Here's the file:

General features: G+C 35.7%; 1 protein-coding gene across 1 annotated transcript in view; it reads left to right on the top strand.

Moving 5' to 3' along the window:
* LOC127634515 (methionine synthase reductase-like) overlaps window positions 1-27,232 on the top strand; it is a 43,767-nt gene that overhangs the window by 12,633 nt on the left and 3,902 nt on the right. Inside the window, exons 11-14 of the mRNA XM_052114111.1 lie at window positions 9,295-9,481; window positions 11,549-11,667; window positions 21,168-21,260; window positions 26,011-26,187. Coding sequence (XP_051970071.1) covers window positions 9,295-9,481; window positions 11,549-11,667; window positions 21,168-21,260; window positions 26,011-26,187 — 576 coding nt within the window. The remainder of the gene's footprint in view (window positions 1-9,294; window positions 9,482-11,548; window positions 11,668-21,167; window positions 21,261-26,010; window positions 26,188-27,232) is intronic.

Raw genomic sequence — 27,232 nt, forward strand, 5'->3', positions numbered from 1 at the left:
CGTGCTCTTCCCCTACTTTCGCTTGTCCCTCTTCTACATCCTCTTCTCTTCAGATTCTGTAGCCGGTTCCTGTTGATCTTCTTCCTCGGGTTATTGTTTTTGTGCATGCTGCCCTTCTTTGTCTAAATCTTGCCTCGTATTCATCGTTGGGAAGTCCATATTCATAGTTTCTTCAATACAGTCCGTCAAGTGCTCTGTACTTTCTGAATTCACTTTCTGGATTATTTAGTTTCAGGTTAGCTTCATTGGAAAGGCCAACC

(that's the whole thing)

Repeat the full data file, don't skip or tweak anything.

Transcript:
General features: G+C 35.7%; 1 protein-coding gene across 1 annotated transcript in view; it reads left to right on the top strand.

Moving 5' to 3' along the window:
* LOC127634515 (methionine synthase reductase-like) overlaps window positions 1-27,232 on the top strand; it is a 43,767-nt gene that overhangs the window by 12,633 nt on the left and 3,902 nt on the right. Inside the window, exons 11-14 of the mRNA XM_052114111.1 lie at window positions 9,295-9,481; window positions 11,549-11,667; window positions 21,168-21,260; window positions 26,011-26,187. Coding sequence (XP_051970071.1) covers window positions 9,295-9,481; window positions 11,549-11,667; window positions 21,168-21,260; window positions 26,011-26,187 — 576 coding nt within the window. The remainder of the gene's footprint in view (window positions 1-9,294; window positions 9,482-11,548; window positions 11,668-21,167; window positions 21,261-26,010; window positions 26,188-27,232) is intronic.

Raw genomic sequence — 27,232 nt, forward strand, 5'->3', positions numbered from 1 at the left:
CGTGCTCTTCCCCTACTTTCGCTTGTCCCTCTTCTACATCCTCTTCTCTTCAGATTCTGTAGCCGGTTCCTGTTGATCTTCTTCCTCGGGTTATTGTTTTTGTGCATGCTGCCCTTCTTTGTCTAAATCTTGCCTCGTATTCATCGTTGGGAAGTCCATATTCATAGTTTCTTCAATACAGTCCGTCAAGTGCTCTGTACTTTCTGAATTCACTTTCTGGATTATTTAGTTTCAGGTTAGCTTCATTGGAAAGGCCAACC